Wolsey’s Portrait; the Recurring Image

3 Dec 2019

Philip Wise, Heritage Manager for Colchester + Ipswich Museums

The following is an article written for the Friends of Ipswich Museums newsletter:

An unexpected outcome of the exhibition ‘Thomas Wolsey – Ipswich’s Greatest Son’ has been the opportunity to continue the conversation about Wolsey with Christ Church, the college that he founded in Oxford in 1525. In particular, interest has focused on the painting of Wolsey in the Ipswich collection that I have named the ‘Oxford Portrait’ because a view of Christ Church appears in the background.

This original version of this portrait was painted, long after Wolsey’s death, by a Dutch artist with a most un-Dutch name, Sampson Strong (c. 1550-1611). In 1610 or 1611 Strong was commissioned by the Dean and fellows of Christ Church to paint a portrait of their founder. Today, it still hangs in a prominent position in the hall at Christ Church next to the college’s other benefactor Henry VIII. Wolsey appears in his cardinal’s scarlet robes holding a scroll, perhaps symbolising his interest in learning, and accompanied by his coat of arms. Several of the college buildings in the background of the painting are still recognisable today.



I am indebted to Jacqueline Thalmann, the curator at Christ Church for providing further information on the original portrait and an explanation of the likely date of the Ipswich version. Jacqueline explains that the painting is a combination of the college buildings and Wolsey’s portrait. The appearance of the buildings is probably based on a print whilst Wolsey’s portrait could either be taken from a print or one of the smaller, older portraits of the cardinal also at Christ Church. These were produced after his death, when it was acceptable again to have a portrait of Wolsey, and are all very similar, based on a lost prototype in which Wolsey is shown in his cardinal’s red robes, either blessing or holding a scroll. Portraits of this kind were rarely unique objects and, in the age before photography, were placeholders scattered in every place that the sitter felt they had to be represented.  Alternatively, others might feel that they had to show their association with a prominent person and consequently would commission a replica of the ‘official’ image (some of them amusingly bad). At the same time there were always prints in circulation after the official portraits. However, if the person concerned had fallen from power, all memory of him or her would have to be erased, until it became interesting or fashionable again to be associated with that person and then a new round of posthumous portraits would be produced.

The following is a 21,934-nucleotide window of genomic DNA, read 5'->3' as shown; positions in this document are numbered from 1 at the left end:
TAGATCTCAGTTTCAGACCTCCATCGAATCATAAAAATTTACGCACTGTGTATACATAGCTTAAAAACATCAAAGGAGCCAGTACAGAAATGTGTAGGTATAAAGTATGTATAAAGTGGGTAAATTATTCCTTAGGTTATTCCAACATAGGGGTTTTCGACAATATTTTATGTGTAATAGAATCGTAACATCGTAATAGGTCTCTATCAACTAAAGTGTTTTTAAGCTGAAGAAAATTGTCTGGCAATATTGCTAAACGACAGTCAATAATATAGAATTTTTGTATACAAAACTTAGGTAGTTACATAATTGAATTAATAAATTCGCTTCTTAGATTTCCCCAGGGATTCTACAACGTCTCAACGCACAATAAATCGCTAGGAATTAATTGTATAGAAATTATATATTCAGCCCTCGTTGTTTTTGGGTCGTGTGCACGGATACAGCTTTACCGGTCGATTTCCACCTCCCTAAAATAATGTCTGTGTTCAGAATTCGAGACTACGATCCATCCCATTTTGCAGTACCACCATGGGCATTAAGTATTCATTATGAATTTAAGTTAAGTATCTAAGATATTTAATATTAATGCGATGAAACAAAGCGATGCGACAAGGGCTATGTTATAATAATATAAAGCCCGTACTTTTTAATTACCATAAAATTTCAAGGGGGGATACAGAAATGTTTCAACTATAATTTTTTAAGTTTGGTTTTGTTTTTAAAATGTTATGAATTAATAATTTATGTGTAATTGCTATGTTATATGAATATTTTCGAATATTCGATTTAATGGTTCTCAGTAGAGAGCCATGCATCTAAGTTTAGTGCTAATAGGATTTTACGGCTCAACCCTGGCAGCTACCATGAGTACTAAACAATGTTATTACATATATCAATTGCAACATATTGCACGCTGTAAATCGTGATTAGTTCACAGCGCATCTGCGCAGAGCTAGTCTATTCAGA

Jacqueline goes onto suggest that the Ipswich example of the ’Oxford portrait’ is probably a nineteenth-century copy which would make sense in view of the gradual rehabilitation of Wolsey which began at this time. To many Victorians, Wolsey was both an example of ‘a great man’ and one of the founders of Britain’s imperial destiny as revealed by a closer academic study of his foreign policy. As such he was a worthy subject for a portrait and various places associated with Wolsey wanted his image because it added lustre to their status.

As to how many copies of the ‘Oxford Portrait’ are in existence my curiosity was aroused because of a visit to Southwell Minster in Nottinghamshire. The medieval archbishops of York had a palace at Southwell and it was here that Wolsey lived for four months in the summer of 1530 following his fall from power in the previous autumn. This stay is commemorated by a copy of the ‘Oxford Portrait’ hanging in the State Chamber.

Following this unexpected discovery, I searched for the portrait on the Art UK website and found that as well as Ipswich and Southwell there are also copies at Magdalene College in Oxford, Auckland Castle (co. Durham) and the Bishop’s Palace, Wells (Somerset). Wolsey was a fellow of Magdalen between 1497 and 1502 and held the offices of bishop of Bath and Wells from 1518-23 and bishop of Durham from 1523-29. These copies vary in size; at 49 by 40 cm the Ipswich version is only about half that of the Christchurch original (109 x 92 cm) and supports the theory that it is a latter copy.

As a result of this collaboration with Christ Church it has been possible to add new information to this portrait, which is arguably our single most important item associated with Wolsey.


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